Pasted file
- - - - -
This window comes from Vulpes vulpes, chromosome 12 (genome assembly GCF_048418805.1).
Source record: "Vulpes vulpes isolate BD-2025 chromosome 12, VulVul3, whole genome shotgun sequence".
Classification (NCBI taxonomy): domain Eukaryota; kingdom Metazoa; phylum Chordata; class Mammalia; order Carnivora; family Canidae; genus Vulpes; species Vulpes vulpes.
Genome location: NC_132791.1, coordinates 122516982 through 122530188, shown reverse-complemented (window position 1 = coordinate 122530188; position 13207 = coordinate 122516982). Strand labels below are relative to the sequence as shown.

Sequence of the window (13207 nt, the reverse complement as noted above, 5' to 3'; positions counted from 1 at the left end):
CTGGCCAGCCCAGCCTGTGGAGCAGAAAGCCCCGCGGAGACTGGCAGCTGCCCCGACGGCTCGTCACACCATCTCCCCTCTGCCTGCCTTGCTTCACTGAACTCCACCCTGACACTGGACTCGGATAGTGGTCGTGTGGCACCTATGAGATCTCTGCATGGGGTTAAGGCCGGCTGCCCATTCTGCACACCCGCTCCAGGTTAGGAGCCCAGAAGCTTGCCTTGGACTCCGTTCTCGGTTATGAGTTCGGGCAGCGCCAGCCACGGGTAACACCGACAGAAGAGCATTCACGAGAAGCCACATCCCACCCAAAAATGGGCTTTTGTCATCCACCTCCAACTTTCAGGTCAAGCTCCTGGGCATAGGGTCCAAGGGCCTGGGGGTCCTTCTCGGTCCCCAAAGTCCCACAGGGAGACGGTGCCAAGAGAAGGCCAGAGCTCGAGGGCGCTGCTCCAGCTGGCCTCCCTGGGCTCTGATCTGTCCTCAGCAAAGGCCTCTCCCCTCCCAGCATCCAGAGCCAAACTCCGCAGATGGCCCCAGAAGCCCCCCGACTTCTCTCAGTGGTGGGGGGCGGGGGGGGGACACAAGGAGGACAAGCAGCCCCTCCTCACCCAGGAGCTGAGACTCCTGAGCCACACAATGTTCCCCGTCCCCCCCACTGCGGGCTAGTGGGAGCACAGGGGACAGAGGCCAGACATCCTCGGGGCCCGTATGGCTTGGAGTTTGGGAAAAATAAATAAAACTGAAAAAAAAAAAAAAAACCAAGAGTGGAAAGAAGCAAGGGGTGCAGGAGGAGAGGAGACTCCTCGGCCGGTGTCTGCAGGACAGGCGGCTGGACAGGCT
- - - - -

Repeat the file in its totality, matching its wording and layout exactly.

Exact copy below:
This window comes from Vulpes vulpes, chromosome 12 (genome assembly GCF_048418805.1).
Source record: "Vulpes vulpes isolate BD-2025 chromosome 12, VulVul3, whole genome shotgun sequence".
Classification (NCBI taxonomy): domain Eukaryota; kingdom Metazoa; phylum Chordata; class Mammalia; order Carnivora; family Canidae; genus Vulpes; species Vulpes vulpes.
Genome location: NC_132791.1, coordinates 122516982 through 122530188, shown reverse-complemented (window position 1 = coordinate 122530188; position 13207 = coordinate 122516982). Strand labels below are relative to the sequence as shown.

Sequence of the window (13207 nt, the reverse complement as noted above, 5' to 3'; positions counted from 1 at the left end):
CTGGCCAGCCCAGCCTGTGGAGCAGAAAGCCCCGCGGAGACTGGCAGCTGCCCCGACGGCTCGTCACACCATCTCCCCTCTGCCTGCCTTGCTTCACTGAACTCCACCCTGACACTGGACTCGGATAGTGGTCGTGTGGCACCTATGAGATCTCTGCATGGGGTTAAGGCCGGCTGCCCATTCTGCACACCCGCTCCAGGTTAGGAGCCCAGAAGCTTGCCTTGGACTCCGTTCTCGGTTATGAGTTCGGGCAGCGCCAGCCACGGGTAACACCGACAGAAGAGCATTCACGAGAAGCCACATCCCACCCAAAAATGGGCTTTTGTCATCCACCTCCAACTTTCAGGTCAAGCTCCTGGGCATAGGGTCCAAGGGCCTGGGGGTCCTTCTCGGTCCCCAAAGTCCCACAGGGAGACGGTGCCAAGAGAAGGCCAGAGCTCGAGGGCGCTGCTCCAGCTGGCCTCCCTGGGCTCTGATCTGTCCTCAGCAAAGGCCTCTCCCCTCCCAGCATCCAGAGCCAAACTCCGCAGATGGCCCCAGAAGCCCCCCGACTTCTCTCAGTGGTGGGGGGCGGGGGGGGGACACAAGGAGGACAAGCAGCCCCTCCTCACCCAGGAGCTGAGACTCCTGAGCCACACAATGTTCCCCGTCCCCCCCACTGCGGGCTAGTGGGAGCACAGGGGACAGAGGCCAGACATCCTCGGGGCCCGTATGGCTTGGAGTTTGGGAAAAATAAATAAAACTGAAAAAAAAAAAAAAAACCAAGAGTGGAAAGAAGCAAGGGGTGCAGGAGGAGAGGAGACTCCTCGGCCGGTGTCTGCAGGACAGGCGGCTGGACAGGCT